Forever homes often come with a higher price tag compared to starter homes. Saving for a down payment may take longer, potentially delaying the purchase and the opportunity to build equity. By the time you’ve accumulated more funds, home prices and mortgage rates may have increased, making a forever home seem out of reach once again.

By carefully weighing the pros and cons of both options, you can make an informed decision that aligns with your current and future housing needs.

Tips for Making an Informed Decision

When considering whether to purchase a starter home or a forever home, here are some key factors to bear in mind.

Spend within your means

Begin by determining your affordability. Let this be your guiding principle. As a general rule, it is recommended to allocate no more than 28% of your gross monthly income to home-related expenses, and no more than 36% to debts, which includes your mortgage, credit cards, and other loans. To gauge how much you can afford, take into account your monthly income, expenses, credit profile, and savings for down payment and closing costs. NerdWallet’s home affordability calculator can assist you in getting started.

Plan for long-term ownership

While shopping for a forever home inherently involves long-term planning, purchasing a starter home also requires a forward-thinking approach. The longer you own a home, the greater the likelihood that rising property values and accumulated equity will surpass the costs associated with buying and selling, such as mortgage closing costs and real estate commissions. Selling too soon may subject you to capital gains tax if the value of the home appreciates. Typically, you can exclude up to $250,000 ($500,000 for married couples filing jointly) of capital gains on real estate. However, this exclusion usually disappears if you owned the home for less than two years or did not reside in it for at least two years within the five-year period prior to the sale.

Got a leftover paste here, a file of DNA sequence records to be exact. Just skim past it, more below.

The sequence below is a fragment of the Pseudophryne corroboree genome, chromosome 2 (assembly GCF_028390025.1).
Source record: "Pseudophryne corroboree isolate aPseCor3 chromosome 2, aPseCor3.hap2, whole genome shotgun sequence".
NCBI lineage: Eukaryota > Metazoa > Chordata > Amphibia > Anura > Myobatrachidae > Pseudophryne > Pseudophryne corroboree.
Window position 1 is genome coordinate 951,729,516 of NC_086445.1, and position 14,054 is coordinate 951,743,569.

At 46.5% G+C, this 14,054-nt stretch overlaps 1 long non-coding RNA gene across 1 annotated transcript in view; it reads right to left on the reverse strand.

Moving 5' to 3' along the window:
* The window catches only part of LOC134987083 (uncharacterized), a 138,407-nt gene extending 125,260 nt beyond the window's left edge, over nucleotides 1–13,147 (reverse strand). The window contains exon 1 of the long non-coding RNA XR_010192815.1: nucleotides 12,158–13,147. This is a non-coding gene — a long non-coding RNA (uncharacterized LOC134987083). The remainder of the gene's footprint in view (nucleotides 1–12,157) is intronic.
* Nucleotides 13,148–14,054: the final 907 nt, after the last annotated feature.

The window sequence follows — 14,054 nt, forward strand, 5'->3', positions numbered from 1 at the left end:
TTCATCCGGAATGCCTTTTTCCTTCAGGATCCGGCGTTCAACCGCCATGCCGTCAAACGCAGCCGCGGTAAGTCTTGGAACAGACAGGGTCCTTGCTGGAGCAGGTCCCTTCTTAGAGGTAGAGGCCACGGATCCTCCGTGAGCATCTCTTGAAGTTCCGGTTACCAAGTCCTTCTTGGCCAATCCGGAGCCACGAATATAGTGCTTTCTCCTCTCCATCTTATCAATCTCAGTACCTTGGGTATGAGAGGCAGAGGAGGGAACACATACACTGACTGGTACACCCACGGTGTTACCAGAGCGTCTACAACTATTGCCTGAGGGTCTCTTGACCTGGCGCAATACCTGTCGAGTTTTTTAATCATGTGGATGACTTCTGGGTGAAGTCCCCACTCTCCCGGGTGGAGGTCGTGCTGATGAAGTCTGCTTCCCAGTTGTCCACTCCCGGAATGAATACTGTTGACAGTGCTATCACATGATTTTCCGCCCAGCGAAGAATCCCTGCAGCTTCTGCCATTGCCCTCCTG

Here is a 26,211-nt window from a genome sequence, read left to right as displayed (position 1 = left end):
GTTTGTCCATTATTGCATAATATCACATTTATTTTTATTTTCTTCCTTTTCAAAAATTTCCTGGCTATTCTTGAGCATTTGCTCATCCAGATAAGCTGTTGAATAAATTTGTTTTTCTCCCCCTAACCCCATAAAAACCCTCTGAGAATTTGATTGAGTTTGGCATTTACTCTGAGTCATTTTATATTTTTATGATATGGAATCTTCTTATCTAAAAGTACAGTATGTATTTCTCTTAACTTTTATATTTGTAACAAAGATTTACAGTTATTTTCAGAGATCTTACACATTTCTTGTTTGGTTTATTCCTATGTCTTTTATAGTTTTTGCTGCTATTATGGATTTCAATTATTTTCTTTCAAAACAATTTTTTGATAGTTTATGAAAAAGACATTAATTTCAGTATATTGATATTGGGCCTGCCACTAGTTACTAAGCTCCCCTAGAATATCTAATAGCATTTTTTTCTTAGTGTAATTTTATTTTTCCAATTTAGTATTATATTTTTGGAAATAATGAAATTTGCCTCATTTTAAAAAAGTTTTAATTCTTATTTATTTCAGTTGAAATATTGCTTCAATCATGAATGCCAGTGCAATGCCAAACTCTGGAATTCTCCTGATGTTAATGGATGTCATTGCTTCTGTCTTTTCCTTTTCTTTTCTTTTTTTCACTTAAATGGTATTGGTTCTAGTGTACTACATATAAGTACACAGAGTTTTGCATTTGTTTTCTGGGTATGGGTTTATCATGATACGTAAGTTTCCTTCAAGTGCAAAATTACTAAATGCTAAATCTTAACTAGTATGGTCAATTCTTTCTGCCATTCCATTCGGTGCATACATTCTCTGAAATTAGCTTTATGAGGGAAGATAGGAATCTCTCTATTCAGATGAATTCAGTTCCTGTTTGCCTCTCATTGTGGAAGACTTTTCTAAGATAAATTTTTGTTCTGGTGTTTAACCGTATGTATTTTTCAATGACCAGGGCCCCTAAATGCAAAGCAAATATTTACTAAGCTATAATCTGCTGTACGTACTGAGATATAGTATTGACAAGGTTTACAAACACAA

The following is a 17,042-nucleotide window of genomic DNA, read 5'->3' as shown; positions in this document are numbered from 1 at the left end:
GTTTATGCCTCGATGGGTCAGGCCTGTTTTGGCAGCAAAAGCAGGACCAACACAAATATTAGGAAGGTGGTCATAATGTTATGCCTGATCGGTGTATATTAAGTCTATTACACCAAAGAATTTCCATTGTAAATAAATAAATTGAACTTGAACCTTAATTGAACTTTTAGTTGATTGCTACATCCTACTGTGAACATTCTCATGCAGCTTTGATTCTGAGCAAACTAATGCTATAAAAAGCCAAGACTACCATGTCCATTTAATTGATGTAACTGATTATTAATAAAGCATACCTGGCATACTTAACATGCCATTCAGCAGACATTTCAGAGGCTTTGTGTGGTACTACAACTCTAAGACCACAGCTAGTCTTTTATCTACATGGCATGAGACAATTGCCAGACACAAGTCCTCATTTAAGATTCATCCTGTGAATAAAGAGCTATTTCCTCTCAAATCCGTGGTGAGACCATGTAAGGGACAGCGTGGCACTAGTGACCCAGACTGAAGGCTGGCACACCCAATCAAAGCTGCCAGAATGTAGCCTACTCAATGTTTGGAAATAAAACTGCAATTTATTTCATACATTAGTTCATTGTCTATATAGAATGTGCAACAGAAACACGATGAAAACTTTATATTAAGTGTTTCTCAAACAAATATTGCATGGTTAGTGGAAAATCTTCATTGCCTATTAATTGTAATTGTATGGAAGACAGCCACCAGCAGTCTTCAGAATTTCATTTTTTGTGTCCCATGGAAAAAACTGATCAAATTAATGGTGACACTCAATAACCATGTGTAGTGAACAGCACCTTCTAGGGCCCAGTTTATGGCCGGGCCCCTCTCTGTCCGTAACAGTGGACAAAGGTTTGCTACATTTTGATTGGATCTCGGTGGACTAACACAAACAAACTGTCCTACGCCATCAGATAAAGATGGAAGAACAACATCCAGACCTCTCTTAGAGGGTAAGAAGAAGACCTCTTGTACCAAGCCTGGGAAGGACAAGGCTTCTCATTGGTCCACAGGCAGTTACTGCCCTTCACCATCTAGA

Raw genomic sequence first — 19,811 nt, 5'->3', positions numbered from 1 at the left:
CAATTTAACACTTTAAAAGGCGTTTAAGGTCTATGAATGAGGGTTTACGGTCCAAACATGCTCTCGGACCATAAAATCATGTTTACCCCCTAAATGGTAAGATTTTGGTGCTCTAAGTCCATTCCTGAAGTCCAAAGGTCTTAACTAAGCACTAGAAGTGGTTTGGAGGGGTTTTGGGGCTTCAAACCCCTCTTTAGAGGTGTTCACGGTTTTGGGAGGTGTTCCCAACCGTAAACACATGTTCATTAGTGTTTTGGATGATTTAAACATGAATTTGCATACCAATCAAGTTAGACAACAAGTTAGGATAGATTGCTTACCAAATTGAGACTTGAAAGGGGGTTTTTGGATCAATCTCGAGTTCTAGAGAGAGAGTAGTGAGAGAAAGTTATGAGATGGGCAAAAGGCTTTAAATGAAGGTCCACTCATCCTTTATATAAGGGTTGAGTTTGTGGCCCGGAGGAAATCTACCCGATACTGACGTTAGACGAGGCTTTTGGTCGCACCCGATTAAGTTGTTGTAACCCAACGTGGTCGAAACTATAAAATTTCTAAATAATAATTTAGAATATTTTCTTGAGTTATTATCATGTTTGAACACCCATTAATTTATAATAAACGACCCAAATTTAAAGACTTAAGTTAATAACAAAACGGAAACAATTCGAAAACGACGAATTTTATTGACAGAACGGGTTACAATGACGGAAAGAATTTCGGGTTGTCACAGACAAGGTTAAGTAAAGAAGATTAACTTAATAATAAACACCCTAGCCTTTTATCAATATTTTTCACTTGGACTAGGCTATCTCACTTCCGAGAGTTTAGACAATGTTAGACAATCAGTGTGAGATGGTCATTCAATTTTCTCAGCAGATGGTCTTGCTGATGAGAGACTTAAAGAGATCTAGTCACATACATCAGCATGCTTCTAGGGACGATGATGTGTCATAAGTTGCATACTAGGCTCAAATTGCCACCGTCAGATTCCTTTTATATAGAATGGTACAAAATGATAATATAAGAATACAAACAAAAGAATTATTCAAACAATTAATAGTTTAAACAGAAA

Consider resale potential

It is prudent to consider long-term value when purchasing any home, particularly a starter home that you plan to sell after several years. Well-maintained homes in desirable locations have a good chance of appreciating in value. Collaborate with your real estate agent to identify homes with strong resale potential. Additionally, think about the value you can add to a home. Purchasing a fixer-upper can be a smart way to secure a bargain, but ensure you comprehend the extent and cost of renovations before making an offer.

Maintain a realistic perspective on “forever”

A home that will meet your needs indefinitely is akin to a perfect dream home, and it can be a challenging goal to achieve, especially for first-time buyers. Release some of the pressure associated with the purchase. In reality, “forever” in the context of real estate is not truly forever. Jobs change, families expand or shrink, and personal preferences evolve. Instead of fixating on a perfect home, think long-term and focus on finding a good enough home that suits your needs. It’s important to keep in mind that homes often fall on a spectrum between basic starter homes and forever homes. So, approach your search with an open mind and enjoy the process.

Contact Sword Mortgage To Learn More About Your Options

Call (770) 757-5750 or complete our online form to speak with a loan expert at Sword Mortgage to get help navigating your options and find a loan that fits your needs today.